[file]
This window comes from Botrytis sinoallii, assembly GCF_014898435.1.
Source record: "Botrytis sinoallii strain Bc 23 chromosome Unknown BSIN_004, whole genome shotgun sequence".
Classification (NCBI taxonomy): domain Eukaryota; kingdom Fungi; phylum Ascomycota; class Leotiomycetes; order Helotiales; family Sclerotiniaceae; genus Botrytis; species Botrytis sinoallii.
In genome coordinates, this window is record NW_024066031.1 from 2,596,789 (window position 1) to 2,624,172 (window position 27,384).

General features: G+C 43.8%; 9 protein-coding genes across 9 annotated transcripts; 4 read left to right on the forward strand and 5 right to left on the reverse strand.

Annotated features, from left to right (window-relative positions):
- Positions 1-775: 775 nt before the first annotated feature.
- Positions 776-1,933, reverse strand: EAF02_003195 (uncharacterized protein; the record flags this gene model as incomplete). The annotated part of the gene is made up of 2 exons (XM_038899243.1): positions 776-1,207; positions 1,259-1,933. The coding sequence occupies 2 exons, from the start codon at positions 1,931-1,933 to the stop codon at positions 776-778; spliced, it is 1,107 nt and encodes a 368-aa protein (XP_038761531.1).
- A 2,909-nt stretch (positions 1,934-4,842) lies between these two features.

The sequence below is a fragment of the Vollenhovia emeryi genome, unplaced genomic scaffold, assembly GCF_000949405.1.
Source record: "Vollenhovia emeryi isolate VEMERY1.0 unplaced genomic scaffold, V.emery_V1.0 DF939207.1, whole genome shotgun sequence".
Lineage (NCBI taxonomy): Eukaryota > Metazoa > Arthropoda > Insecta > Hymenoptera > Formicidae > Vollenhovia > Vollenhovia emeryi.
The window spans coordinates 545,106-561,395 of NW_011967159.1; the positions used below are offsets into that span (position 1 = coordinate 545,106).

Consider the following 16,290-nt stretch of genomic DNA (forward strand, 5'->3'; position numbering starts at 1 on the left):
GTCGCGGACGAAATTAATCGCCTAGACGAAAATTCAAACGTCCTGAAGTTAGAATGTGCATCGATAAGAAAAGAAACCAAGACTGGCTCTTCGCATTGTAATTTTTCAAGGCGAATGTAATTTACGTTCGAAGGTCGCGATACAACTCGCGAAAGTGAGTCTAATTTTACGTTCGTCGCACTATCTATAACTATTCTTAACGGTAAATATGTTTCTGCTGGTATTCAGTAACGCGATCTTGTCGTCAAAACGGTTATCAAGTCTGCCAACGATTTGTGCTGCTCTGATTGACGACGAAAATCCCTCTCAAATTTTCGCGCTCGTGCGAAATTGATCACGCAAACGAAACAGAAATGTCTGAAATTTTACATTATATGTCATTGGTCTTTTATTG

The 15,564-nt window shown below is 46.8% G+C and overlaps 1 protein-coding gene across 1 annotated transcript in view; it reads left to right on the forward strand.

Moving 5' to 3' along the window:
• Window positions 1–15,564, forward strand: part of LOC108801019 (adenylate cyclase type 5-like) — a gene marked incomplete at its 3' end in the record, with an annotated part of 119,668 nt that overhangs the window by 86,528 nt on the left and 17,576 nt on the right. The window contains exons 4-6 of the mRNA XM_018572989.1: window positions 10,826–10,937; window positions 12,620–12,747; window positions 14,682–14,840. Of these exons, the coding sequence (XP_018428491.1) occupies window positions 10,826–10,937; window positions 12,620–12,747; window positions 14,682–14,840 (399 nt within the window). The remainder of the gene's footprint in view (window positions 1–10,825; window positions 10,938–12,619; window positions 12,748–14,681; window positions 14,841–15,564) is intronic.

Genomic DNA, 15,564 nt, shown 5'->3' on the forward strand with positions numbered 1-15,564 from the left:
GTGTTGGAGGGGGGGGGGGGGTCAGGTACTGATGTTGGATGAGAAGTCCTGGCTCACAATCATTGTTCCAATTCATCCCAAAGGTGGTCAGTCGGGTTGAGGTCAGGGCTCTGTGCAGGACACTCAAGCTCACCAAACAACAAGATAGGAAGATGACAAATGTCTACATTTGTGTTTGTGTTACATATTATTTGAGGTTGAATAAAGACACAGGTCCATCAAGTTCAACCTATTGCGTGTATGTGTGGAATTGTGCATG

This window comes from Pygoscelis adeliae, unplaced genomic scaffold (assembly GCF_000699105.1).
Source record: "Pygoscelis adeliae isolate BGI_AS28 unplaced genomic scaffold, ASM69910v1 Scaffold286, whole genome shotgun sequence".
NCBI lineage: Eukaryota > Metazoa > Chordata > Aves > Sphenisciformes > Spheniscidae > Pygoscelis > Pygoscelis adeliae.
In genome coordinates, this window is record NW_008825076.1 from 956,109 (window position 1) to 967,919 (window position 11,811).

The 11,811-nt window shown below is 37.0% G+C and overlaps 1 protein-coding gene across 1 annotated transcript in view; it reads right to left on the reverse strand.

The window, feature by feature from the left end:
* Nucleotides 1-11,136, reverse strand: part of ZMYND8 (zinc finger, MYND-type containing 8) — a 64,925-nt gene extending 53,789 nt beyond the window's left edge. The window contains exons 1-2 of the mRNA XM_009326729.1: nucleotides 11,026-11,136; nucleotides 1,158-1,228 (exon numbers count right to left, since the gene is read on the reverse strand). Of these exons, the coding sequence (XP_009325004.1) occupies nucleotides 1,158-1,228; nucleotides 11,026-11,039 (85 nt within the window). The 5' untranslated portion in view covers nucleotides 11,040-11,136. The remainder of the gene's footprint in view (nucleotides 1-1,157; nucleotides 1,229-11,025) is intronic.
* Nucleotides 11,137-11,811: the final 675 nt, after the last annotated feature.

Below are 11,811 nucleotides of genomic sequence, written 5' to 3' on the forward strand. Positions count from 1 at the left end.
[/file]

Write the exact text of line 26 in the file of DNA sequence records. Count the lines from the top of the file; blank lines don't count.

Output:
The window, feature by feature from the left end: